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Stoner Science: How High Are You, Really?

How High Are You, Really? | Green Rush Daily

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Stoner Science: How High Are You, Really?

You smoked, and now your high.

Colors seem brighter, sensations more vivid, tastes tastier, funny stuff is funnier, your eyes are beet-red from the vasodilation caused by the THC, and the list of likely—or unique—reactions goes on.

But just how high are you?

Maybe you have a favorite metric to “measure” your high: listening to side A of Dark Side of the Moon, maybe. Staring deep into the iTunes visualizer, or diving deep into a pint of Ben & Jerry’s.

But objectively, scientifically: how high are you?

You could try to “measure” how how you are by taking a spin on the app Canary, “a first-of-its-kind app to quickly measure how impaired you are from the effects of marijuana,” said Marc Silverman, founder of Belles Farm in Boulder, Colorado, the startup behind the app.

The app, he said, is “specifically for recreational or medicinal marijuana users who want to be responsible and not hurt themselves or others as a consequence.”

“Maybe you want to take the test before you get into a car, or operate heavy machinery,” he said.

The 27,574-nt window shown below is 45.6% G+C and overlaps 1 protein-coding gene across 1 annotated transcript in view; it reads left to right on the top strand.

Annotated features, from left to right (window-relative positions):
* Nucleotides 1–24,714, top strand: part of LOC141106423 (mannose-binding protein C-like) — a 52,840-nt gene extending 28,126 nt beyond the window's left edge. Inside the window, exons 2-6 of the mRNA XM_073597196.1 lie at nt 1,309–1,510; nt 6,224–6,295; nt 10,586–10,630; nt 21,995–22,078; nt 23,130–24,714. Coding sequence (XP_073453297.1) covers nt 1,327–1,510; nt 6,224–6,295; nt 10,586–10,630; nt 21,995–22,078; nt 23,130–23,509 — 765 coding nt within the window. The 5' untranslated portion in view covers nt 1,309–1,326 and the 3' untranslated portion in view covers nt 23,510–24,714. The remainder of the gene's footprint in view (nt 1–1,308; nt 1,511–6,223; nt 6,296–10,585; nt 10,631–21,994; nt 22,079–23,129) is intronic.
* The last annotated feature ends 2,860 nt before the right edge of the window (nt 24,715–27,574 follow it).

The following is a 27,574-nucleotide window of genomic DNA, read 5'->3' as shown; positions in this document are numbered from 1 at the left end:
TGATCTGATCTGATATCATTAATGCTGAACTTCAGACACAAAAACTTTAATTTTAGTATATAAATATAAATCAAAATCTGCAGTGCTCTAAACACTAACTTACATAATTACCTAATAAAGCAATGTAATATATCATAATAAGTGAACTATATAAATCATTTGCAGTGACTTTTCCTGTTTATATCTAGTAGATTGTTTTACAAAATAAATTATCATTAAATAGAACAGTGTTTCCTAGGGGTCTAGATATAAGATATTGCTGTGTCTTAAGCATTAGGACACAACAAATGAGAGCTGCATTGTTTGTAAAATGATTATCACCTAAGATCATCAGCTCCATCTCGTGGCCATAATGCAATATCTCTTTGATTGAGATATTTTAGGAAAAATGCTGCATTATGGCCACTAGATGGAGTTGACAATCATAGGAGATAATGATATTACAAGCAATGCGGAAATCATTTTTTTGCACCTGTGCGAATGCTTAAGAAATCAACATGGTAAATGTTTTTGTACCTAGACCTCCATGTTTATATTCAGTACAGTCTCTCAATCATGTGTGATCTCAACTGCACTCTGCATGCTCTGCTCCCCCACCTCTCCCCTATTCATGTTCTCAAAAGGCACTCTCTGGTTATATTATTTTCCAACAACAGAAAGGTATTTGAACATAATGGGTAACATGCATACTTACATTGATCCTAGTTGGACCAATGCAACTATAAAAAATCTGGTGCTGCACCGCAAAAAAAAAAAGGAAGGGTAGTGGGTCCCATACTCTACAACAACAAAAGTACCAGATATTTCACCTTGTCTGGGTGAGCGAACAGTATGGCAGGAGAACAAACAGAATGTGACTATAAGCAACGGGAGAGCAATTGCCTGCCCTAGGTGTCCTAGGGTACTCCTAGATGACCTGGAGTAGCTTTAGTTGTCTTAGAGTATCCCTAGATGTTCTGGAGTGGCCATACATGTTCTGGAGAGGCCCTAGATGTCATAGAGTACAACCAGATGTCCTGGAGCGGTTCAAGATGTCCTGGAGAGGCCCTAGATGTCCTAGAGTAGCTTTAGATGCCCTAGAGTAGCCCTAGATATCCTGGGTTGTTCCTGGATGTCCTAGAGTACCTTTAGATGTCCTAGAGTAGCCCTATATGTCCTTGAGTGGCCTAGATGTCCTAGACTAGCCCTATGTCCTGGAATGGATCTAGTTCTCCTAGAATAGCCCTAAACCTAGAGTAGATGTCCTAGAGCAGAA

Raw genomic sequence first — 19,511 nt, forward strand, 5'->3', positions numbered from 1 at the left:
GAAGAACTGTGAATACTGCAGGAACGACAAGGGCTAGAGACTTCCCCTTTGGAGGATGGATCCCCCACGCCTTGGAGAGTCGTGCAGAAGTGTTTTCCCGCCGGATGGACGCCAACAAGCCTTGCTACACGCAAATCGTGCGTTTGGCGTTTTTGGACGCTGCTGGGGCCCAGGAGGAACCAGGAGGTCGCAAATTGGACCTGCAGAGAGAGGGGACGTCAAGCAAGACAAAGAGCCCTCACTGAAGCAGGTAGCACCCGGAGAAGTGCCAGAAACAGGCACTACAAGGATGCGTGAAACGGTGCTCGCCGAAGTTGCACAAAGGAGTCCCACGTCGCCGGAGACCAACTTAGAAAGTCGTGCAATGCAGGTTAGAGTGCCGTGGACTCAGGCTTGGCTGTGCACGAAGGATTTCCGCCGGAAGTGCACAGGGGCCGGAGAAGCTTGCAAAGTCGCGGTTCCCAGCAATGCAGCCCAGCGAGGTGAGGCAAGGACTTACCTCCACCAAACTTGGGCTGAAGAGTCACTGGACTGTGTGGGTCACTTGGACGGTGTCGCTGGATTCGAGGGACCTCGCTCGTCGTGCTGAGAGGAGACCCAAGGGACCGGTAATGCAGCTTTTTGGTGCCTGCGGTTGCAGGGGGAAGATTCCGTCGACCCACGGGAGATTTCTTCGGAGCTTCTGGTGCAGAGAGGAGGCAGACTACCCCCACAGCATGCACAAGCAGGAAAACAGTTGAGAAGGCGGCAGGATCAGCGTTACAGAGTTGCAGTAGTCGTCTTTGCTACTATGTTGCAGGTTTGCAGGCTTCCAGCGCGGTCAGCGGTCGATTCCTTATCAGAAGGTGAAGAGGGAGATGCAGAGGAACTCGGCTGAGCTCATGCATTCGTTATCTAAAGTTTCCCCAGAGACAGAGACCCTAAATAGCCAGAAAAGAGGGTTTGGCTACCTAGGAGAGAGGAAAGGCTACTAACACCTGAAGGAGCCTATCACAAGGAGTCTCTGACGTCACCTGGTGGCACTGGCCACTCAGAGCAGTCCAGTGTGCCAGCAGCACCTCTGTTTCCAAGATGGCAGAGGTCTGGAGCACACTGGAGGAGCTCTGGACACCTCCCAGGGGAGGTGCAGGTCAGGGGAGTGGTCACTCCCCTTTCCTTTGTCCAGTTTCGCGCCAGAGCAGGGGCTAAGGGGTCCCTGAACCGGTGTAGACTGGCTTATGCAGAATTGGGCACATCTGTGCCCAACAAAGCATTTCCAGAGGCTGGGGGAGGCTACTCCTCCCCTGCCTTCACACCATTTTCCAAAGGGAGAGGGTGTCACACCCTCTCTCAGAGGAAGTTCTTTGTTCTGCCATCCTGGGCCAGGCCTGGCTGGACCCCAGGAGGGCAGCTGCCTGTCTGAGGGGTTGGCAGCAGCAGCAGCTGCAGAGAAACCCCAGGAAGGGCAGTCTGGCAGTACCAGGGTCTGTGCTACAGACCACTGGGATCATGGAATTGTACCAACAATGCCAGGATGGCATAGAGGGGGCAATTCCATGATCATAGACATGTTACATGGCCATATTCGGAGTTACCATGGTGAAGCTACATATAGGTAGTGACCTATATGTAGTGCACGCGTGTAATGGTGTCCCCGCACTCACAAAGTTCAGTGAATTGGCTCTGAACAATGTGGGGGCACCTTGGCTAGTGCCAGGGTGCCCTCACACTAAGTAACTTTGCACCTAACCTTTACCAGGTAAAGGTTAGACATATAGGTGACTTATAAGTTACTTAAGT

The app is based on four quick tests to be completed under three minutes. They measure memory, balance, reaction time and time perception.

“Take the tests for the first time when you’re feeling normal” — not intoxicated in any way — to establish a baseline, said Silverman.

The app stores that info and then compares subsequent test results against the baseline set in the “normal” test.

“In later tests it will look for anomalies or aberrations to your baseline result,” said Silverman.

If the difference between the normal and the current “stoned” test are big enough, the app will alert you that you are too high to do whatever it is you’re considering doing.

So Canary measures the effects of cannabis on the user, not the measurement of cannabinoids in the body, which different people react to differently anyway.

Ultimately, measuring how high you really are is somewhat of a subjective process. Even determining how much cannabis is in someone’s body is unreliable.

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Adam Drury

Adam is a staff writer for Green Rush Daily who hails from Corvallis, Oregon. He’s an artist, musician, and higher educator with deep roots in the cannabis community. His degrees in literature and psychology drive his interest in the therapeutic use of cannabis for mind and body wellness.

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